Random Fridays: Photo-bombed by a seagull

Red Baron and seagull, Bondi Beach

Red Baron and seagull, Bondi Beach

You know how it is: you set up the shot, you frame it, you track your subject — and then something or someone jumps in at the moment you press the shutter button. In this case, it was seagulls (maybe the same one) flying into my photos of the “Red Baron” aerobatic display.

Red Baron and seagull, Bondi Beach

Red Baron and seagull, Bondi Beach


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The view from the window: Cairns

Sun, reflections, mist, mountains -- what more do you need?

Sun, reflections, mist, hills — what more do you need?

This was taken early morning in April in Cairns a couple of years ago. I love the drama of this shot: the mist hanging in the hollows among the hills of the Great Dividing Range, the sun backlighting the clouds, and the reflections in those shiny metal louvres.


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Random Fridays: Feeding the Fish

Feeding the fish at Darling Harbour

Feeding the fish at Darling Harbour

I often escape the office at lunch time, and some of those escapes take me to Darling Harbour. I sit by the water, eat my lunch, and toss the odd lentil or chickpea to the fish. The water really was this greeny blue colour — let us hope it’s natural!

Feeding the fish at Darling Harbour

Feeding the fish at Darling Harbour

According to a colleague, who’s a keen fisherman, these are Yellowfin Bream. No, I don’t see yellow either. 😉

Feeding the fish at Darling Harbour

This one is quite balletic, don’t you think?


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Crescent moon, Saturn and Venus

Venus, Saturn, crescent moon, Antares

The bright point at top left is the planet Venus; the larger, diffuse bright light above the trees is the crescent moon (scroll down for a much better shot); and between them is the planet Saturn. The star Antares in the constellation Scorpius is the reddish dot (like the point of a triangle) to the left of Saturn. To the right of Saturn is the star Sabik, in the constellation Ophiuchus.

There are times when I definitely want a better camera/lenses, and this was one of them! Tonight in Sydney the evening sky was clear and crisp, and there was no wind: perfect photography conditions. Sadly, my single lens bridge camera struggles to capture these sorts of shots as well as might be wished (a lot of noise, and less than ideal focus), but nonetheless I think you can appreciate how beautiful the night sky was.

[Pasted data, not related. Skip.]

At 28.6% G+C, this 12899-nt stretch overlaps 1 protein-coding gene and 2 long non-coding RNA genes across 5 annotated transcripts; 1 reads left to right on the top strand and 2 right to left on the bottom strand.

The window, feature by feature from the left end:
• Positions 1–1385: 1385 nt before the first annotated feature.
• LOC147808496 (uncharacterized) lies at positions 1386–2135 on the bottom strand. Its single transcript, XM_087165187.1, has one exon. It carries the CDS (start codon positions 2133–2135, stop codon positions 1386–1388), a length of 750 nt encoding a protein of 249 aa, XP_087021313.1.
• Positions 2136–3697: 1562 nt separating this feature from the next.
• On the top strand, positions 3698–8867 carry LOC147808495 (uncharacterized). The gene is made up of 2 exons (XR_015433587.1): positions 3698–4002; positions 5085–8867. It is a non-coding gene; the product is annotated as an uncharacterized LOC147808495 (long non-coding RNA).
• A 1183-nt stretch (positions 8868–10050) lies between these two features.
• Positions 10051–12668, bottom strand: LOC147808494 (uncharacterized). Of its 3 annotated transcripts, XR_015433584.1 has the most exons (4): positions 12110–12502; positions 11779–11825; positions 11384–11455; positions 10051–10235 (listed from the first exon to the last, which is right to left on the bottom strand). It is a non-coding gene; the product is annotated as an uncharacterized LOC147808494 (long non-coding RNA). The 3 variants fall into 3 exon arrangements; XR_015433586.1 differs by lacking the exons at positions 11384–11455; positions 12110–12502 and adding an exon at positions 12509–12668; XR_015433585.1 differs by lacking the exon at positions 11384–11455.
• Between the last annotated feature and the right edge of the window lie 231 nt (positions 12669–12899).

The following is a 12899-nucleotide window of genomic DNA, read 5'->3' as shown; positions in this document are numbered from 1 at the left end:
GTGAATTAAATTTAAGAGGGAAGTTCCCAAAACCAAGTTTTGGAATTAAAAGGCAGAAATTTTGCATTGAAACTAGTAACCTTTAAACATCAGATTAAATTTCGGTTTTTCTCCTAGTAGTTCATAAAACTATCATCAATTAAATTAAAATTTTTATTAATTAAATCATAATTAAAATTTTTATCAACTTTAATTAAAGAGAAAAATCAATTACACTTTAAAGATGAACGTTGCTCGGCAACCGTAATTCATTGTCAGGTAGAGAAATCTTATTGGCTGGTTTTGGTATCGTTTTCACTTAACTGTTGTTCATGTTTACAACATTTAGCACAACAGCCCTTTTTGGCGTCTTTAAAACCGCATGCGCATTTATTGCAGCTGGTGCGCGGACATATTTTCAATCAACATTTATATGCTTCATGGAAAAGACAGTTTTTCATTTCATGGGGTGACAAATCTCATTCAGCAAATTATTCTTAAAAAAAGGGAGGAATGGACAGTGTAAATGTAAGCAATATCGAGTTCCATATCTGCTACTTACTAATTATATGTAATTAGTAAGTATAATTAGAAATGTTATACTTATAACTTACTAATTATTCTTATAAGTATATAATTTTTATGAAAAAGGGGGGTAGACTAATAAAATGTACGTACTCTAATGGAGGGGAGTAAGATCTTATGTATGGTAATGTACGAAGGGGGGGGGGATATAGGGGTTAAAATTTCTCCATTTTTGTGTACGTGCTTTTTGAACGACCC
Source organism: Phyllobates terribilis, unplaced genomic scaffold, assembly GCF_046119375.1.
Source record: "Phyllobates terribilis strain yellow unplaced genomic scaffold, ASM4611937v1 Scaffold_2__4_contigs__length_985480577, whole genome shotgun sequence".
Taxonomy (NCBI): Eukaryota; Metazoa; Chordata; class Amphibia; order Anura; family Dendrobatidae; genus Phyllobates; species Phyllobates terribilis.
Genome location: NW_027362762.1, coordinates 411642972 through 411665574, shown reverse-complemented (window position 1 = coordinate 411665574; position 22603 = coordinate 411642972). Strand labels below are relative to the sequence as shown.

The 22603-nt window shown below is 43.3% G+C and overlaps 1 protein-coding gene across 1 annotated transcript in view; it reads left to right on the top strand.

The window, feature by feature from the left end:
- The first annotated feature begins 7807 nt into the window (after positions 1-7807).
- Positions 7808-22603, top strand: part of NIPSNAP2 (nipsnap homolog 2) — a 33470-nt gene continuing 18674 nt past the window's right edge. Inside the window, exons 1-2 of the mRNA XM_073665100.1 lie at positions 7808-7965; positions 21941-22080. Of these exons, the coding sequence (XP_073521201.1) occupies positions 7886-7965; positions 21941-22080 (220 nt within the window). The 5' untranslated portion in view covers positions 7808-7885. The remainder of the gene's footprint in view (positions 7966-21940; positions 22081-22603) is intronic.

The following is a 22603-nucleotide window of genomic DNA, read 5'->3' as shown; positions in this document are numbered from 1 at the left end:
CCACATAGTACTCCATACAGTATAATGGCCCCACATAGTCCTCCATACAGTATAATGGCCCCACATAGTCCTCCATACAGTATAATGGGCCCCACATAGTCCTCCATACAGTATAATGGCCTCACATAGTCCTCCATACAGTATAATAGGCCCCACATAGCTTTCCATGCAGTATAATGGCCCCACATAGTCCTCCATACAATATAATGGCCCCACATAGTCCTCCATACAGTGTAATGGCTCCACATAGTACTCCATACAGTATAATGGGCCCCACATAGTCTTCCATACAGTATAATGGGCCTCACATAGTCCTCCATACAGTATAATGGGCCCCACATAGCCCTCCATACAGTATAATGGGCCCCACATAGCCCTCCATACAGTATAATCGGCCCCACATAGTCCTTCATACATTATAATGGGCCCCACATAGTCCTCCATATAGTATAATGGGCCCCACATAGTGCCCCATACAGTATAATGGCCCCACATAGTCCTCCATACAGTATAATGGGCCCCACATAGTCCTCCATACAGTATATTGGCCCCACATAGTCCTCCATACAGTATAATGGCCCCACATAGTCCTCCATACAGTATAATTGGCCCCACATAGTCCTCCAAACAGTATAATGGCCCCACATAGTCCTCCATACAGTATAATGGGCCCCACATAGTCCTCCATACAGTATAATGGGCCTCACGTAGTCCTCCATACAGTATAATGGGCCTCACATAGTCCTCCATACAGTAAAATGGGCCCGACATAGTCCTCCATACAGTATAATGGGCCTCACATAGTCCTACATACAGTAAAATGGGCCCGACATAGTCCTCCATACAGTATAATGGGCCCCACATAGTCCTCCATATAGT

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The same as above, but a few minutes later. The sky is losing its end-of-day dark blue hue.

Crescent moon, with a couple of minor stars in the constellation Ophiuchus.

Crescent moon, with a couple of minor stars in the constellation Ophiuchus.

Black Breasted Buzzard (juvenile)
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Focus on Feathers

Alice Springs Desert Park - swooping Hobby (a type of falcon)

Alice Springs Desert Park – swooping Hobby (a type of falcon). Look at those gorgeous feathers!

I visited Alice Springs Desert Park a couple of weeks ago and saw some amazing demonstrations of free flying birds. The Hobby is a type of falcon, very swift and agile, and I was thrilled to get a fairly well focused shot of it swooping down, every feather clearly visible.

Another impressive bird display involved a juvenile Black Breasted Buzzard. These birds are known for their ability to use stones to crack open eggs, including the very large, thick-shelled, green eggs of emus. At the park, the buzzards open imitation eggs with meat inside.

Close-up of buzzard's wing feathers.

Close-up of buzzard’s wing feathers.

Here, the bird has both wings outstretched for balance.

Alice Springs Desert Park - Black Breasted Buzzard (juvenile) cracking open an "emu egg"

Alice Springs Desert Park – Black Breasted Buzzard (juvenile) cracking open an “emu egg”.

Cee’s Fun Foto Challenge this week has the topic of feathers.

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Random Fridays: Busy as

7,000 bees doing their thing.

7,000 bees doing their thing.

I know there are 7,000 bees in these jars because I asked the keeper. He added that 10,000 bees weigh about 1kg, so there is your interesting factoid for the day! I saw this display at a pop-up market in Martin Place, and couldn’t help imagine the shrieking chaos that would ensue among the hundreds of browsing office workers if that display was knocked over and the glass broke.


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